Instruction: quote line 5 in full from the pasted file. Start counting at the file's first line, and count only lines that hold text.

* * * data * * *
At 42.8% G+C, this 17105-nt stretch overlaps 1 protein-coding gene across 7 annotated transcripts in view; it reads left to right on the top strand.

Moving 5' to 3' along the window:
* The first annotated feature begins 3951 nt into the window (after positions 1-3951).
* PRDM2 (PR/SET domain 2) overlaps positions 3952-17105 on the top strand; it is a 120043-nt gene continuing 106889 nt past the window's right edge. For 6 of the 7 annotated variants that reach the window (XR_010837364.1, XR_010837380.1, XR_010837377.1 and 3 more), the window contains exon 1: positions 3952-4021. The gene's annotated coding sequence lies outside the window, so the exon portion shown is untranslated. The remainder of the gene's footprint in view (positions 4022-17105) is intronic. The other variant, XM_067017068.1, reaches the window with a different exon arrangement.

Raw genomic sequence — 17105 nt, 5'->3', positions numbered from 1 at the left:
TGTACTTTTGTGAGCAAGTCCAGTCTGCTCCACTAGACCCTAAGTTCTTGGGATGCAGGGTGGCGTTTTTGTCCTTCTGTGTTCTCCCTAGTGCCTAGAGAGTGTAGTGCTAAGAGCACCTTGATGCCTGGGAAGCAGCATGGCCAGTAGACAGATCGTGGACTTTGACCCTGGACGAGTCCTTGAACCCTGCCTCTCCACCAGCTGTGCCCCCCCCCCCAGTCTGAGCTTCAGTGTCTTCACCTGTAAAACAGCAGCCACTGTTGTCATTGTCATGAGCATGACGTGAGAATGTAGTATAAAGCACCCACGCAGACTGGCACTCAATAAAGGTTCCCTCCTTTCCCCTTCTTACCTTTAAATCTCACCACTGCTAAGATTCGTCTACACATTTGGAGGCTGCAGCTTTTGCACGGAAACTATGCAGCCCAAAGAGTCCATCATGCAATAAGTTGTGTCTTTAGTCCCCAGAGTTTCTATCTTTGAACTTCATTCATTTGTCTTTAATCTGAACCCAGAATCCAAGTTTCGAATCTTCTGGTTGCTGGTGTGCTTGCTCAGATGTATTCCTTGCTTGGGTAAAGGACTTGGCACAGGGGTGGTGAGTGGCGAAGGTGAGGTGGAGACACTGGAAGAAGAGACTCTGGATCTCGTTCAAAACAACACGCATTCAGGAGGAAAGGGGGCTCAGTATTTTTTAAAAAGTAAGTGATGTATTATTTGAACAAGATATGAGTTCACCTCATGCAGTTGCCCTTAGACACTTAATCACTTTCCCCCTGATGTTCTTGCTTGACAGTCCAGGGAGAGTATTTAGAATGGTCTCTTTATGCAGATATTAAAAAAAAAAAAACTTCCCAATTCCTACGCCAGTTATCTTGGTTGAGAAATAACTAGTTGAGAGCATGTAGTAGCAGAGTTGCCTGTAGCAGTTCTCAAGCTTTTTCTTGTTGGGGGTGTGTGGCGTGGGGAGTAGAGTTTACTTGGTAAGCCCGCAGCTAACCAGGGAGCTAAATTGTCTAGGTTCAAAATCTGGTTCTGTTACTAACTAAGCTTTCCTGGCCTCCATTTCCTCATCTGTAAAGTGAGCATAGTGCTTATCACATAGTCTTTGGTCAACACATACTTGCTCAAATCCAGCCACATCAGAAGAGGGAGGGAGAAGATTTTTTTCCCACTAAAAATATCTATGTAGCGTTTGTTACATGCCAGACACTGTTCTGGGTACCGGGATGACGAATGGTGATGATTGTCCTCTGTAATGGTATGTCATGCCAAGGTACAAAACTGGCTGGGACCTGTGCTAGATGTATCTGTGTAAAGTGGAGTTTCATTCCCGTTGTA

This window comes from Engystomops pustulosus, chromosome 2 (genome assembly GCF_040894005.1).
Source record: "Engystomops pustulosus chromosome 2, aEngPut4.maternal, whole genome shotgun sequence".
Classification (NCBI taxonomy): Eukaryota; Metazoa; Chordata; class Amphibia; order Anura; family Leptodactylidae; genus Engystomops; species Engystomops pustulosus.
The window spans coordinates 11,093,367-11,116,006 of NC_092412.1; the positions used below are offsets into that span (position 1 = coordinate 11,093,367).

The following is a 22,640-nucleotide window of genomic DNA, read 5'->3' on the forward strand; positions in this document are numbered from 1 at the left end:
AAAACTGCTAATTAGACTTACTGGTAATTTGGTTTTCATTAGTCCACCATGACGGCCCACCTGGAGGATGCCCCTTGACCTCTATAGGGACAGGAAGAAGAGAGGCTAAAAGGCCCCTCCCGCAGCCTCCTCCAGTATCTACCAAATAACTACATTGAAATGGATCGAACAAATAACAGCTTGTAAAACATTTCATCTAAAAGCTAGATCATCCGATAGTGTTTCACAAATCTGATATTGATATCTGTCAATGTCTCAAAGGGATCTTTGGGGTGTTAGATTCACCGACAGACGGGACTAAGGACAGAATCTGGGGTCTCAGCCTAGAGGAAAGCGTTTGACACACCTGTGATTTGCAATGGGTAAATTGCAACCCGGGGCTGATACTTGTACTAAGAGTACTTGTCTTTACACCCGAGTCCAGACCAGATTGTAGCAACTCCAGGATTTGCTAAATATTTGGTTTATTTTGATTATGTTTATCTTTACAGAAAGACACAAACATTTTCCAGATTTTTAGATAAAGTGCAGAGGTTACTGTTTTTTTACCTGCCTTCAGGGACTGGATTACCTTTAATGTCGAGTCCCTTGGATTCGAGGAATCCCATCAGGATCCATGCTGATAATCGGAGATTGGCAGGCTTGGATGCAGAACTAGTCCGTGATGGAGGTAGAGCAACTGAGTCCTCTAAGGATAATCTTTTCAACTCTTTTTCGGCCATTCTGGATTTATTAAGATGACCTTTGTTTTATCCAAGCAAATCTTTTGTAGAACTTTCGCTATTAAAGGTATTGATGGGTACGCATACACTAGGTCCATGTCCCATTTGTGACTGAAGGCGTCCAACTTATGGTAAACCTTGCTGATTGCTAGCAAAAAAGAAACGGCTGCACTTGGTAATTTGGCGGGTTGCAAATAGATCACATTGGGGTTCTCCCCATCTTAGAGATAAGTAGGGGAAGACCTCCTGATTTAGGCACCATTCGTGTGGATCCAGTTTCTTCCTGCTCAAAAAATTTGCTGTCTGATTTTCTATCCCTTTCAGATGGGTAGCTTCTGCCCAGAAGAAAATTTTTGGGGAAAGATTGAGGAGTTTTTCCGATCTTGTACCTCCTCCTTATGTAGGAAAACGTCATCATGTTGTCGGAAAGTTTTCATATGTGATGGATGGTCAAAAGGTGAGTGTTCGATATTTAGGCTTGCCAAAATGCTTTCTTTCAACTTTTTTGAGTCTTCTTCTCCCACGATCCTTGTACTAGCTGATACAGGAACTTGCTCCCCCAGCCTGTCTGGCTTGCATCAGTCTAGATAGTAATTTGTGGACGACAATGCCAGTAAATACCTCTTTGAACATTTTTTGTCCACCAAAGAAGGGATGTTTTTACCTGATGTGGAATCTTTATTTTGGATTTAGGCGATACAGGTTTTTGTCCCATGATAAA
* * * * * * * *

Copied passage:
Raw genomic sequence — 17105 nt, 5'->3', positions numbered from 1 at the left: